Object: Club

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I-0113m
Club
Ute
United States
20th Century
Materials: wood, beads, threads

utetribes

Pre-contact Ute tribes. Map via: University of Utah, http://www.utefans.net

Native Americans have a rich history in the United States, Canada, and Mexico. Prior to the arrival of European settlers, the Ute consisted of eleven nomadic tribes, spread throughout what is now he states of Utah, Colorado, and New Mexico. These tribes were allies, but lived separately in different regions of their territory. All of the tribes were nomadic and would travel within their region based on the seasons, in order to find the best areas for hunting and gathering at any given time of the year. As a result, each tribe adapted to living in different environments with slightly different customs and ways of life.

In 1868 the Ute tribes signed a treaty with the United States in which the Ute agreed to give up their territorial claims, and live in a reservation. Two government agencies were established inside the reservation as a home base for the US government agents, who were appointed to ensure that the tribes complied with all the provisions of the treaty. The Ute tribes were divided between the two agencies, one on the White River and the other on the Rio de los Pinos. Each agency included building for a store-room, an agency-building for the residence of the agent, a mill, a school and buildings for a carpenter, farmer, blacksmith, and miller. Today there are three Ute tribes still recognized today, the Northern Ute, the Mountain Ute and the Southern Ute.

The following video is a demonstration of the traditional Ute bear dance by the Southern Ute tribe.

Native Americans made many different types of weapons. Some were used to hunt animals, others for fighting, and others served largely ceremonial purposes. Clubs, like the one at the Institute of Texan Cultures, were only one of these weapons. They are simple weapons usually made of wood with a stone, or other weight, at one end. There have been a number of different styles of clubs used by Native American tribes. The style and construction of these weapons varied over time and certain types were more common in specific areas. While war clubs like this one are no longer used as weapons they are still produced for use at traditional pow wow gatherings throughout the United States, and for sale as craft items.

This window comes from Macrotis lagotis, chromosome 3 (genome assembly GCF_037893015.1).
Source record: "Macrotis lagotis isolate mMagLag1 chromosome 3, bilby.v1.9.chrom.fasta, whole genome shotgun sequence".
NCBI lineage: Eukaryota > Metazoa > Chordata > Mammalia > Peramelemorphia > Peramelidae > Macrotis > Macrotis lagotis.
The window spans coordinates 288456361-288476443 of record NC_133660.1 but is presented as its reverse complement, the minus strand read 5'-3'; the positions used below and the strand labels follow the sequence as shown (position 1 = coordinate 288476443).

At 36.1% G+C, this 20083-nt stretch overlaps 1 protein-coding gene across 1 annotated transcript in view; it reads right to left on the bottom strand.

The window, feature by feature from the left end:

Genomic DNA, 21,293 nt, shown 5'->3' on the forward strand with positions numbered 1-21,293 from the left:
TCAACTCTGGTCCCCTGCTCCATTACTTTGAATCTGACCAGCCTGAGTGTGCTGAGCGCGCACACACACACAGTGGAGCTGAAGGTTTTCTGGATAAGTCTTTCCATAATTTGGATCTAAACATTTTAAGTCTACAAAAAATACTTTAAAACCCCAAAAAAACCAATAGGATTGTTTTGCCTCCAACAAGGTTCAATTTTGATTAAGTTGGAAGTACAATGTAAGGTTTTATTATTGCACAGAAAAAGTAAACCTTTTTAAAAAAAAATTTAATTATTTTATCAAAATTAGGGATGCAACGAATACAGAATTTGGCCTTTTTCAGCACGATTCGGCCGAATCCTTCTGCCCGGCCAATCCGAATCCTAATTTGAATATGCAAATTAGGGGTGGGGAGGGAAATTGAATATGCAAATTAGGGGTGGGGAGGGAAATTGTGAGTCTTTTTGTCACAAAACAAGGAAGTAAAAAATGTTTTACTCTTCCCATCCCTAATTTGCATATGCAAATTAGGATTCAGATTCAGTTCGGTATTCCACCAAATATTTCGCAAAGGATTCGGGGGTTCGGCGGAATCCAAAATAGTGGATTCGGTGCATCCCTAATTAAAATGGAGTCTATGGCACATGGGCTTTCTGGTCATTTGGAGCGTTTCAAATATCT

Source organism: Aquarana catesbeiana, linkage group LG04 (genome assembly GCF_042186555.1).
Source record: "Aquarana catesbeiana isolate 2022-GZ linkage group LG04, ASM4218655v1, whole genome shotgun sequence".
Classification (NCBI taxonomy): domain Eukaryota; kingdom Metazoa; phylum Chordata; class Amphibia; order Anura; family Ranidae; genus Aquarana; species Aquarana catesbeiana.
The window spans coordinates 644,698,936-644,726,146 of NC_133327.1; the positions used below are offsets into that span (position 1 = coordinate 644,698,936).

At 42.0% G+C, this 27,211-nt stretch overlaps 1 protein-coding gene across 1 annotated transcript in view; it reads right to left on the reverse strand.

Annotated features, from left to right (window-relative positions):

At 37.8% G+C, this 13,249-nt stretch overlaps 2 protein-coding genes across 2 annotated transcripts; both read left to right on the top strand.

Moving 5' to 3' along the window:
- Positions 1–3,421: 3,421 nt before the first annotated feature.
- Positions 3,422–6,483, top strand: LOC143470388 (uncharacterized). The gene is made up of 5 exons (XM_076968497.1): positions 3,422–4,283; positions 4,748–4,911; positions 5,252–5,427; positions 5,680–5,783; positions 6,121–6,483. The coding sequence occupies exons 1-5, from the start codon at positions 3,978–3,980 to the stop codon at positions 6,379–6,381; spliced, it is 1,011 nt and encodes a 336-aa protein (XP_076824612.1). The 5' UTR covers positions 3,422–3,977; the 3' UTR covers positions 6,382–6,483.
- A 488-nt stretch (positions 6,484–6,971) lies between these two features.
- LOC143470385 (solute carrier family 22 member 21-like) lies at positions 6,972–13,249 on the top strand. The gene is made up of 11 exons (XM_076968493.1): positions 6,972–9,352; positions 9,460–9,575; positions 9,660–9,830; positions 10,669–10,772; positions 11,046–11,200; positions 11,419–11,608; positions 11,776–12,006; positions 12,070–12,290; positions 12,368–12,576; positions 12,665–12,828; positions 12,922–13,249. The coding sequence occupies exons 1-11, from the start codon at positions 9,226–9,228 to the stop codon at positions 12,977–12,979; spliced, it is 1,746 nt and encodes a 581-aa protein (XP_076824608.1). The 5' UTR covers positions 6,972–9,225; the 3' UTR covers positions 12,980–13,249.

JamieOkumaBoots-220x300

Jamie Okuma (Luiseño/Shoshone-Bannock) beaded boots. Image via: http://www.powwows.com

Beadwork, like seen on our Ute War Club, is a longstanding tradition throughout nearly all Native American groups. The materials used to make beads have changed over time. The earliest beads were handmade from shells, bones and seeds. After European trade goods became available ceramic, glass, and metal beads were quickly adopted to add new colors and textures to the designs. Beadwork is applied to many objects using a variety of different techniques. Common styles of beadwork include: gourd stitch, lazy stitch, applique stitch, and loom woven beadwork. The style used on an object would depend on the shape, size and  type of materials the object was made of. Certain beadwork designs were traditional to specific tribal groups or regions but over time the number and variety of designs has greatly expanded as Native American beadworkers continue to develop this art form. [Abby Goode, edited by Kathryn S. McCloud]

Additional Resources:

Simmons, V. M. C. (2000). The Ute Indians of Utah, Colorado, and New Mexico. Niwot, Colo: University Press of Colorado.

United States, & Perry (1888). Southern Ute Indians. Washington, D.C.: G.P.O.

D’Amato, J., & D’Amato, A. (1968). Indian crafts. New York: Lion Press.

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